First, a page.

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1d
comment Understanding the definition of nowhere dense sets in Abbott's Understanding Analysis
For arbitrary $S$ and $B$, it may happen that all the Bosnians make fences separating themselves from the Serbs (no matter what size or shape, open or closed, just as long as there are no Serbs). More Bosnians come and stand on top of the fence. Whereas Bosnians previously only roamed inside the fences, now there are also Bosnians directly along all the borders too. (Closure) $$$$ Now if none of the Bosnians find themselves in an open region of only Bosnians, then $B$ is nowhere dense in $S$. In this case the Serbs have contained the Bosnians to isolated points.
1d
comment Understanding the definition of nowhere dense sets in Abbott's Understanding Analysis
Not sure if this helps. $S$ is the Serbs and $B$ is the Bosnians. $B$ is nowhere dense in $S$ if we can take any Bosnian (who isn't also a serb; the analogy breaks a bit here), and put an open fence around him, so that throughout the inside the fence there are only Bosnians. $$$$ On the other hand if there was a place that $B$ was dense in $S$, then there would be some Bosnian who can't fence himself off from Serbs in an open way. That Bosnian would be topologically 'inseperable' in some sense from the Serbs. $$$$ Of course, precisely what `open' means depends on the topology you have.
Apr
14
revised $\arg\max$ of an increasing function grows as the region grows.
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Apr
14
comment $\arg\max$ of an increasing function grows as the region grows.
Apologies @MichaelGrant, I misrepresented my functions $f_i$. The $f_i$ don't have inflection points.
Apr
14
revised $\arg\max$ of an increasing function grows as the region grows.
added 67 characters in body
Apr
14
revised $\arg\max$ of an increasing function grows as the region grows.
added 32 characters in body; edited tags
Apr
14
revised $\arg\max$ of an increasing function grows as the region grows.
added 26 characters in body
Apr
14
asked $\arg\max$ of an increasing function grows as the region grows.
Apr
13
comment How is this definite integral solved: $\int_{-\sqrt3}^{\sqrt3}{e^x\over(e^x+1)(x^2+1)}dx $?
What have you tried>?
Feb
13
comment Finding a special determinant, $\det(I+SD)$
Whoops you're right! I was trying to pull $D$ out instead of grouping it with $h$. Thanks
Feb
13
comment Finding a special determinant, $\det(I+SD)$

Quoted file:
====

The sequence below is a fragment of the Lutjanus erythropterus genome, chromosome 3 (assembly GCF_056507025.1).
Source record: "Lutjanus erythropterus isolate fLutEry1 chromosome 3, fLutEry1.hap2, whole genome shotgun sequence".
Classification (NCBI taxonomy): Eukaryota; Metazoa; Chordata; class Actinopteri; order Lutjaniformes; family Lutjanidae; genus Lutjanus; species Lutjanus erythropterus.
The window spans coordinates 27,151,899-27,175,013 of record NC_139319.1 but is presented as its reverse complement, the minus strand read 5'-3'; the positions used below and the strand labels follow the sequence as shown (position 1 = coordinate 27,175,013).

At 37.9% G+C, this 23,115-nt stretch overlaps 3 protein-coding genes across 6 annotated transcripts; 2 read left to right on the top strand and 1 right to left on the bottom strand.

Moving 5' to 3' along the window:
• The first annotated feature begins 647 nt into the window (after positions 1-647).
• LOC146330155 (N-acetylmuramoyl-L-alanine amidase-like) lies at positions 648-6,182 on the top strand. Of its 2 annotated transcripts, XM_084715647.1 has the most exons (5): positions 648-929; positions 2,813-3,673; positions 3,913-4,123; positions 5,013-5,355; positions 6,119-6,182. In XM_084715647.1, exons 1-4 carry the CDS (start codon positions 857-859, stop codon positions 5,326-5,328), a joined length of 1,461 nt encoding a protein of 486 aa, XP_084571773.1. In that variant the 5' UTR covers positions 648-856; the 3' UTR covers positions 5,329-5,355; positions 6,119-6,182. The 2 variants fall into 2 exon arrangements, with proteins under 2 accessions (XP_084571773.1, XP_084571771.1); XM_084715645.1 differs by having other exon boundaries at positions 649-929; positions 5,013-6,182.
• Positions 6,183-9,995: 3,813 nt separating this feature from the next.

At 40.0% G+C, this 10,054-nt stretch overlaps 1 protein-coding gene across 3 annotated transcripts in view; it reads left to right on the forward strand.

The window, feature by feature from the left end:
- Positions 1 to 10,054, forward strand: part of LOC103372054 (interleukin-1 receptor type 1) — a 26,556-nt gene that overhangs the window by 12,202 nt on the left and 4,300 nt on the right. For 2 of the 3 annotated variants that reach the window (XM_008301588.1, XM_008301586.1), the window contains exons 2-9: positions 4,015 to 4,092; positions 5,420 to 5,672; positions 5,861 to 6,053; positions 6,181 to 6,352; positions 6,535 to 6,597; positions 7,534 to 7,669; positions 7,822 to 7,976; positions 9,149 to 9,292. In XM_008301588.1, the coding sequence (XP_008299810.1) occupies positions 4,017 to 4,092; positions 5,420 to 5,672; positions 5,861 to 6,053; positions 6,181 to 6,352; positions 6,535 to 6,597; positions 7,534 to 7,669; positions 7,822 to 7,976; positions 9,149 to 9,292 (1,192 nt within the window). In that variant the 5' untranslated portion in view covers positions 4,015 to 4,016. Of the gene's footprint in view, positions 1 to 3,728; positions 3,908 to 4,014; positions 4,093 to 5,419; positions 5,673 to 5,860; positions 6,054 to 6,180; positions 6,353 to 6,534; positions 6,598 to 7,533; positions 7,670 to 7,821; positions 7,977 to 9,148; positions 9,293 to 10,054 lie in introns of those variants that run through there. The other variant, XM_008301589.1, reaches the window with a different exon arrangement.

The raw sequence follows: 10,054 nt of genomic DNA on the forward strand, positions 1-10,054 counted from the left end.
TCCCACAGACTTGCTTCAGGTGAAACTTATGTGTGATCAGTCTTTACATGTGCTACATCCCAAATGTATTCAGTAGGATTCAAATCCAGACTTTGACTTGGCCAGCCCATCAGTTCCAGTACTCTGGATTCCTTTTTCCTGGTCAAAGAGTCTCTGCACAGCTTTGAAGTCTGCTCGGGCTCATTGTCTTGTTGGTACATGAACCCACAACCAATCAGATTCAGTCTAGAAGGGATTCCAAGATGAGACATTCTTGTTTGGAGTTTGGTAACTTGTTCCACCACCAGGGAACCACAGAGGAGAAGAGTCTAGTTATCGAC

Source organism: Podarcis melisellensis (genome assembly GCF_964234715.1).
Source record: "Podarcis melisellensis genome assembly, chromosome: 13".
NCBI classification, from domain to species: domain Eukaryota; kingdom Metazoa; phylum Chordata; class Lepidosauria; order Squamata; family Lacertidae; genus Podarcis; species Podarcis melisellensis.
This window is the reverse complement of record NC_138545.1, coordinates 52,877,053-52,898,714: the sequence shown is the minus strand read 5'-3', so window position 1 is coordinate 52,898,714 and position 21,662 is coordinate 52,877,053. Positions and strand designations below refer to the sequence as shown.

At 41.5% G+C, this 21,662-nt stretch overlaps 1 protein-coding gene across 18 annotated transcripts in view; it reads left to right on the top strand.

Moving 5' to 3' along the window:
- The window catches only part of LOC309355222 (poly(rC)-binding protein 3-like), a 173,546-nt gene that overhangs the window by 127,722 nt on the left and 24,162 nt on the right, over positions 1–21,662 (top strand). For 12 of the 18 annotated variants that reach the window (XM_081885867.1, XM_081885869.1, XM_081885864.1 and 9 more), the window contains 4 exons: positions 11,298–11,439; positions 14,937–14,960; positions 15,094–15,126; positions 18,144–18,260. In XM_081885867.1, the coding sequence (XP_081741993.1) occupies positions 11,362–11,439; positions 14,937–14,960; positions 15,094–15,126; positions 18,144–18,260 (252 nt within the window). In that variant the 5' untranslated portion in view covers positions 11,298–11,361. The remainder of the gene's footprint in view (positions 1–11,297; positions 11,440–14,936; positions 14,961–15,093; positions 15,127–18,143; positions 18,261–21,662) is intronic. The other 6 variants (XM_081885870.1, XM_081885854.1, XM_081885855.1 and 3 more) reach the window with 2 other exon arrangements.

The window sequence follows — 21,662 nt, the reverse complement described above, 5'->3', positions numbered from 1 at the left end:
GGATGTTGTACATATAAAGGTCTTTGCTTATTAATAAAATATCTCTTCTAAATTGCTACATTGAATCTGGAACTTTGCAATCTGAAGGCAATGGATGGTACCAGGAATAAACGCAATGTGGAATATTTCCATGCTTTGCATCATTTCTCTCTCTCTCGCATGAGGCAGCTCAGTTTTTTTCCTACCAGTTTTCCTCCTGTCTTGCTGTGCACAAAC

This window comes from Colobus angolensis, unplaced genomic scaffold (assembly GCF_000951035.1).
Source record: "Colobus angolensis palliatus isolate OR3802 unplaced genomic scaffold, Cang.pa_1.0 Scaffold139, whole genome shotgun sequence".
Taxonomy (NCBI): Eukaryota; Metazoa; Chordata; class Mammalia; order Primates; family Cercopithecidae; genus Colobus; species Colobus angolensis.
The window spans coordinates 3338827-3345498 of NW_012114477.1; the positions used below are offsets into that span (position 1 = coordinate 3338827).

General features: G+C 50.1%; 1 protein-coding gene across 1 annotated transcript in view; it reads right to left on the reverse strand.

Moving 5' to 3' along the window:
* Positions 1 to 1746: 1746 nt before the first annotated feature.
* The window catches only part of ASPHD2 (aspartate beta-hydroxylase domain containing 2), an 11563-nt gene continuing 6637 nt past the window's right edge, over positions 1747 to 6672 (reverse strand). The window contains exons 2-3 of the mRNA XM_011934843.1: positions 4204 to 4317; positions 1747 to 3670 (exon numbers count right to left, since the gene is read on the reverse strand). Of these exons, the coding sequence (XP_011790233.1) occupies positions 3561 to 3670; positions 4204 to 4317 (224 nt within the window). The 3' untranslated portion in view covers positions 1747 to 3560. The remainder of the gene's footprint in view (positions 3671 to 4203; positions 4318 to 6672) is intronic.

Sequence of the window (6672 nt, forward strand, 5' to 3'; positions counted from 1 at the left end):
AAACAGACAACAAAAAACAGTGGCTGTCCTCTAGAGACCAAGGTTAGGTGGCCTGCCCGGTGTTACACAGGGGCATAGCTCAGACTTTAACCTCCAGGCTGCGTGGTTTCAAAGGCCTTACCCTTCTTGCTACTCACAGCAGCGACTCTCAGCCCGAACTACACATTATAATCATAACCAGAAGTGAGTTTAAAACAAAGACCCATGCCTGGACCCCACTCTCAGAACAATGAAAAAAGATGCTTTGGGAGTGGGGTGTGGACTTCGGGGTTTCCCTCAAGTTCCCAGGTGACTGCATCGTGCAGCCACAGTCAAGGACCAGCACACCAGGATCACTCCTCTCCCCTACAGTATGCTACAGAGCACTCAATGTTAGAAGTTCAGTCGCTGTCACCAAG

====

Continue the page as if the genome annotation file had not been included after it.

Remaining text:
Those results are impressive, but $D$ might not be invertible.
Feb
13
asked Finding a special determinant, $\det(I+SD)$
Feb
9
revised What is the sum-capacity for a non-symmetric interference channel for information theorists?
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Feb
6
answered What is the sum-capacity for a non-symmetric interference channel for information theorists?
Feb
6
revised I want to understand uniform integrability in terms of Lebesgue integration
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Feb
6
revised I want to understand uniform integrability in terms of Lebesgue integration
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Feb
6
answered I want to understand uniform integrability in terms of Lebesgue integration
Dec
20
comment Is there any significance to complex function “monotone in norm?”
(nonconstant polynomials..)
Dec
20
comment Is there any significance to complex function “monotone in norm?”
In the converse sense, there are several interesting analytic functions for which this is true. For example, all polynomials are eventually monotone in norm. $$\left.\right.$$ This is probably pedantism, but if you didn't mean to restrict your focus to analytic functions, functions of ``monotone norm'' aren't in themselves very interesting or restrictive. They could do anything. For instance, take a natural log function that is nowhere continuous (which you can construct using two or more branches). This isn't a very nice or interesting function, but it has your property.
Dec
15
comment Integral: $\int_{-\infty}^{\infty} \frac{dx}{(e^x+x+1)^2+\pi^2}$
My guess at an approach (I have not thought about the problem yet) would be to use the standard trick with the Leibniz differentiation rule to get rid of a few of the terms in the denominator.